Polynesian sailing vessel Hikianalia launched from the Marine Education Training Center at Sand Island today to meet her sister canoe Hokulea in Tahiti. This will be the crew’s final stop to share the Malama Honua message before sailing back home to complete the Worldwide Voyage.
The journey to Tahiti marks the inaugural voyage as captain for apprentice navigator Kala Baybayan Tanaka. Tanaka is an educator and apprentice navigator with Maui’s voyaging society, Hui o Waa Kaulua, where she teaches about Polynesian wayfinding techniques to children and other interested learners. Tanaka draws her inspiration and connection to voyaging from her father and pwo navigator, Kalepa Baybayan, who will also be aboard while Kala captains Hikianalia to Tahiti.
“As a captain for the first time I’m reminded of the amazing teachers like my dad who I’ve learned from over the years,” said Kala Babayan, captain of Hikianalia. “It’s truly an honor to lead this leg on an epic journey that aims to inspire the world and our home here in Hawaiʻi.”
Hikianalia is the Hawaiian name for the star also known as Spica, which rises together with Hokulea (Arcturus) in Hawaii. They are sister stars because they break the horizon together at the latitude of the Hawaiian Islands. The 72-foot canoe Hikianalia is a modern Polynesian voyaging canoe and sister canoe to the Hokulea, uses sustainable solar and wind energy to combine the latest ecological technology with the heritage of the voyaging tradition.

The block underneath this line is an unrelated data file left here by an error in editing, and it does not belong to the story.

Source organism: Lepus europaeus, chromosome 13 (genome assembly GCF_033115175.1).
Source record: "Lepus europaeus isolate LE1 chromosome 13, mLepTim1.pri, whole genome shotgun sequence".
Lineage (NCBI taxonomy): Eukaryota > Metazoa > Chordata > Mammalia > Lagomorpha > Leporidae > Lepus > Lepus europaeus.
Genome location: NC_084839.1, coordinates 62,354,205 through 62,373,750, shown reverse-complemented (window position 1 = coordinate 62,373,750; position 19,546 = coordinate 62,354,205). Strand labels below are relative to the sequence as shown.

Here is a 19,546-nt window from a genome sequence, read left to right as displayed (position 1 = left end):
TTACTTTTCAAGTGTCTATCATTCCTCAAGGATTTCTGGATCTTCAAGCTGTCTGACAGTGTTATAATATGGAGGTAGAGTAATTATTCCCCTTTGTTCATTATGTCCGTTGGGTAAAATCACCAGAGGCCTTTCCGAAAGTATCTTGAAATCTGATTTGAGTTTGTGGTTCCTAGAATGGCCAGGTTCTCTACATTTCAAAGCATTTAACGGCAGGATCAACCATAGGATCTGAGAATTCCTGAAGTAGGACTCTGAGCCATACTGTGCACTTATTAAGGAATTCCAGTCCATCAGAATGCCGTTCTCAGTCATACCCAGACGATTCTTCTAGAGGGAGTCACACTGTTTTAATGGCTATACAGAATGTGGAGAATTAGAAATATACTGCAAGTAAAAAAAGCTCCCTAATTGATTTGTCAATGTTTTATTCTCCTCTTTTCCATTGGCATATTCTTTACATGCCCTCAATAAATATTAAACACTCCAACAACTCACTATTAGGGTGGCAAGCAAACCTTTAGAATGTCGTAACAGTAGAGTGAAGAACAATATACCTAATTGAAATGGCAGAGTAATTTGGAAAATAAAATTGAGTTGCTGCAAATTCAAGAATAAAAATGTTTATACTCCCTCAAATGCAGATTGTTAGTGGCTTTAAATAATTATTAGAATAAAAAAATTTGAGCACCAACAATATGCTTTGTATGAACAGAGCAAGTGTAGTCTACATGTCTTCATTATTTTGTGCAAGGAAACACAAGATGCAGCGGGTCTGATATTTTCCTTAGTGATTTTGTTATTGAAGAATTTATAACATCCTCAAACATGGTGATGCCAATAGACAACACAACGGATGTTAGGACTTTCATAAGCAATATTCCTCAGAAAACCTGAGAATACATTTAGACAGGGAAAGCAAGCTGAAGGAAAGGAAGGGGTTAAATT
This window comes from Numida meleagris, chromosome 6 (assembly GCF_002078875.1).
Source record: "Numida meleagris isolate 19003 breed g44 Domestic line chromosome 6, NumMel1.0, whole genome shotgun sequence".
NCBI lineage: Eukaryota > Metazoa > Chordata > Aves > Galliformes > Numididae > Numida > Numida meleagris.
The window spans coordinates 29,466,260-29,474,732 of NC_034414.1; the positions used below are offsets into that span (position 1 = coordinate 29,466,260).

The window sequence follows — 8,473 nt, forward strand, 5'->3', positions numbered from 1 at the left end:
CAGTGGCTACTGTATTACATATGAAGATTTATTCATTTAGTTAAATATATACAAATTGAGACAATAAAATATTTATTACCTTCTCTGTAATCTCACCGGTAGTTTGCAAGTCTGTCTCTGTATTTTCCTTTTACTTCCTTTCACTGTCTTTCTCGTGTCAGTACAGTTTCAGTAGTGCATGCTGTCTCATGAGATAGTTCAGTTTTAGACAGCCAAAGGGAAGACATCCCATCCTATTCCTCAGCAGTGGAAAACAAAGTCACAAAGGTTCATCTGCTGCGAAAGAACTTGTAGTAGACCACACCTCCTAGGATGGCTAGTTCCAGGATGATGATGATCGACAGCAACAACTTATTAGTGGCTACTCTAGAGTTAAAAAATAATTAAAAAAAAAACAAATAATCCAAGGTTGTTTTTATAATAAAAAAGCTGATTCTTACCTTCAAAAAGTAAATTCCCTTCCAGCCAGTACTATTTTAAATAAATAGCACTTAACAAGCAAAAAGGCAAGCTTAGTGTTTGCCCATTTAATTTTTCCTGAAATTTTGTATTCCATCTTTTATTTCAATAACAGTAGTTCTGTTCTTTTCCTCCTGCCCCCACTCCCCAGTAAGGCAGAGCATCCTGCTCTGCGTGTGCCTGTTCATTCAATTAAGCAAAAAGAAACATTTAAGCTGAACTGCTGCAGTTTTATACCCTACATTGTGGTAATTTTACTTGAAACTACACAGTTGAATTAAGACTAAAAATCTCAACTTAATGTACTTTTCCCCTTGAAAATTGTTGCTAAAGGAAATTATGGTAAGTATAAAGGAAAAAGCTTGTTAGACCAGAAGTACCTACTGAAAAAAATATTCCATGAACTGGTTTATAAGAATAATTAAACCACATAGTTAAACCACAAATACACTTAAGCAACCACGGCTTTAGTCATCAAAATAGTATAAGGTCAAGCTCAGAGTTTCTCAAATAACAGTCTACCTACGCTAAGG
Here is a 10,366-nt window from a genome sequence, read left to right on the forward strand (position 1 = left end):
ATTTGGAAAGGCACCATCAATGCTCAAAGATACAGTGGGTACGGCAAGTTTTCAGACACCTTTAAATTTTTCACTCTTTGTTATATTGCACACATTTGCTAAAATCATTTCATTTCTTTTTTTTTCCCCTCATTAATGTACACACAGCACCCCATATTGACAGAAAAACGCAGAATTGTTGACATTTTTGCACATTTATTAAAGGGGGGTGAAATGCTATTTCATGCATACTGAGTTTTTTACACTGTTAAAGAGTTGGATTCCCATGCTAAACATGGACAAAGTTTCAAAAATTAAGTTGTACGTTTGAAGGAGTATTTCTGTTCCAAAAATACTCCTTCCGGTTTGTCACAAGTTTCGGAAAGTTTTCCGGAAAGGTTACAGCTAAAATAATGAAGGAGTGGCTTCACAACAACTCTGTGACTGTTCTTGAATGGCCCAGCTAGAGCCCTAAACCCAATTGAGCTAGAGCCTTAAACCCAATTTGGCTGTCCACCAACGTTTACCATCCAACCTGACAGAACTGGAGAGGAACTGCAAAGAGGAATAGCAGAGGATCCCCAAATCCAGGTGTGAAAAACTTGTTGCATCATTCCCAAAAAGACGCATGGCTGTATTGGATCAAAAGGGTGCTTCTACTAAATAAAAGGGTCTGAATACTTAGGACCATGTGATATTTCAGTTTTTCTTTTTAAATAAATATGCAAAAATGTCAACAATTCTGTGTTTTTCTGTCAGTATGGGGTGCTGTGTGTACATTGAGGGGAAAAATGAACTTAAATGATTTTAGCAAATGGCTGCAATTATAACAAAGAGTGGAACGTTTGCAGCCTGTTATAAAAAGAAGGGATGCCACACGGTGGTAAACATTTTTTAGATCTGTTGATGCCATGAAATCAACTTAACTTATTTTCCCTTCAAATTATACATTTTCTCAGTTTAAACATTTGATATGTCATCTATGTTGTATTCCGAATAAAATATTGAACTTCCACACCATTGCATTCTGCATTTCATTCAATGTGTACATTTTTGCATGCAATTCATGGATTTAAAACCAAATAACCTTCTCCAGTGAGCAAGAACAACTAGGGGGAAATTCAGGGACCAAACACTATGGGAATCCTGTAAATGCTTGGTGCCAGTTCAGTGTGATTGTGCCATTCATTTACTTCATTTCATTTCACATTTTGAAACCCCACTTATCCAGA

The crews anticipate arrival at Tahiti around mid-April. They will travel throughout Tahiti and Raiatea to engage with the local community in ceremony and education outreach as they celebrate the message of caring for Island Earth at the close of the nearly four-year long voyage. Together, Hokulea and Hikianalia will head home to a welcoming ceremony on Magic Island in June 2017.